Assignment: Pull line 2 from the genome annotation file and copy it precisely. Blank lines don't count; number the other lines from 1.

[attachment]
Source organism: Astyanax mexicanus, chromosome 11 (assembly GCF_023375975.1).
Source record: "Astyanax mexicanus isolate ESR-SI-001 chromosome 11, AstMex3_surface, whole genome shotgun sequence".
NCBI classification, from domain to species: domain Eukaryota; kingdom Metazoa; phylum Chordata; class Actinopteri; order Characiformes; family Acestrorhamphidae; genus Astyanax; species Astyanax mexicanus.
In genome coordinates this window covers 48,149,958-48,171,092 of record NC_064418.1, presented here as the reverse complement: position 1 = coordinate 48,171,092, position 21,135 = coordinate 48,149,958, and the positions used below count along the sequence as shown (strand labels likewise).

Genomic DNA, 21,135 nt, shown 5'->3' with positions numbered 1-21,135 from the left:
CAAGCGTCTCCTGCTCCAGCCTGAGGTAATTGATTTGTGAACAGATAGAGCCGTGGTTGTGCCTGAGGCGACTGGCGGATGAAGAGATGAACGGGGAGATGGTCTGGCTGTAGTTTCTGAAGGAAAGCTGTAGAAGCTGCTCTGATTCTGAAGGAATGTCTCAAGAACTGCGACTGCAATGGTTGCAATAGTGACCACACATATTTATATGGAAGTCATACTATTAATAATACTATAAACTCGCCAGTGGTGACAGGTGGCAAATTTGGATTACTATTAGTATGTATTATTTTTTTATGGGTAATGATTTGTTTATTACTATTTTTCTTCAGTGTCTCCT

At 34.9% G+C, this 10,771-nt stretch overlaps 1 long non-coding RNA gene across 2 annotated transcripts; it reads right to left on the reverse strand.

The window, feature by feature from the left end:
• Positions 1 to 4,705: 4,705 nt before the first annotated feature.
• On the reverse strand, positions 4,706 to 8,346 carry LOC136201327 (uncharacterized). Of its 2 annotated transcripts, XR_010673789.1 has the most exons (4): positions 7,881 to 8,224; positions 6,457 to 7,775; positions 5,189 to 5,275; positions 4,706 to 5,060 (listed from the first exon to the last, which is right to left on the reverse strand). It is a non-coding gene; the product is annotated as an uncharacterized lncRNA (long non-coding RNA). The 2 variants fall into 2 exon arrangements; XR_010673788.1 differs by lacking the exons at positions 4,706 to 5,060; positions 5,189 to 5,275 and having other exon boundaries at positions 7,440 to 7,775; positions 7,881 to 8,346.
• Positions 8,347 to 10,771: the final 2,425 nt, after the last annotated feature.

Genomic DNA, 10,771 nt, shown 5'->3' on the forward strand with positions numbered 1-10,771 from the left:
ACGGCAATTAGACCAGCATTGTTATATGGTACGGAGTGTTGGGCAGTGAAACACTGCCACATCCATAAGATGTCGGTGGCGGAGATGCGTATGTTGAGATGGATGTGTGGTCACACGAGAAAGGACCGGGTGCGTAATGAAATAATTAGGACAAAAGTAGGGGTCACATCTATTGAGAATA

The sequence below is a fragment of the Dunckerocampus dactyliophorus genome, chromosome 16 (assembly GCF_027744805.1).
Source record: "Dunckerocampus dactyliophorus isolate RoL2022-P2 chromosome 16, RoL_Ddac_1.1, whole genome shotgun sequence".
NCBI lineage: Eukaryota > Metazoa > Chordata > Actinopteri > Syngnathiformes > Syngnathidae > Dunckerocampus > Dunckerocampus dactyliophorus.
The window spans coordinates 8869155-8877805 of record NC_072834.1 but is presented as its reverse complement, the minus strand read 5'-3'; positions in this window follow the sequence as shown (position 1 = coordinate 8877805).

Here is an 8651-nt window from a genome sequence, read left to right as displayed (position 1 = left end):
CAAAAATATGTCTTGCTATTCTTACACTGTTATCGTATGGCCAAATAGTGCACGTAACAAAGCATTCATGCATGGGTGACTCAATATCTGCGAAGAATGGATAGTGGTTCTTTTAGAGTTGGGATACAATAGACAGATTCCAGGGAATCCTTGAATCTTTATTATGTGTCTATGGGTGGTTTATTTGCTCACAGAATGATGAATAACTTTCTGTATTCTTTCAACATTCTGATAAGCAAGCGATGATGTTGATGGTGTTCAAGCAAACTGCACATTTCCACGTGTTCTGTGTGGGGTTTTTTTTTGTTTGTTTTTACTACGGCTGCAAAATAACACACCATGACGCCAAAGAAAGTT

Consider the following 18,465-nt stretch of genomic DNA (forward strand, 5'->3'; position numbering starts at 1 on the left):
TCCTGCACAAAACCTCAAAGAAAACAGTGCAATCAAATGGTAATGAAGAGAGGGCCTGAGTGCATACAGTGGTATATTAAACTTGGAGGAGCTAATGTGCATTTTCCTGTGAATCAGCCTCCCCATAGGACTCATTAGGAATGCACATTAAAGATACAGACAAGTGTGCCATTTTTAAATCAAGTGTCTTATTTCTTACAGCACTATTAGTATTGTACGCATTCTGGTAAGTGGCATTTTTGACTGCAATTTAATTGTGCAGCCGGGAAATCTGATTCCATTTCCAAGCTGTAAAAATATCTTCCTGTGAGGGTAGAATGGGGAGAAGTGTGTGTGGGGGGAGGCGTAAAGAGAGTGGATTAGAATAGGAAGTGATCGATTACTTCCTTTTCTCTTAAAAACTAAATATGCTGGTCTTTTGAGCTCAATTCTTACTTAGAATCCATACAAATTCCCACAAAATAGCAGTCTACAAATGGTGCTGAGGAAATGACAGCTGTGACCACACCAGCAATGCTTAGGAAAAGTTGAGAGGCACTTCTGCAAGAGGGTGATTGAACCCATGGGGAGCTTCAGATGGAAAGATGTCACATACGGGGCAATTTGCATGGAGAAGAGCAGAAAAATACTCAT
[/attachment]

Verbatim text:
Source record: "Astyanax mexicanus isolate ESR-SI-001 chromosome 11, AstMex3_surface, whole genome shotgun sequence".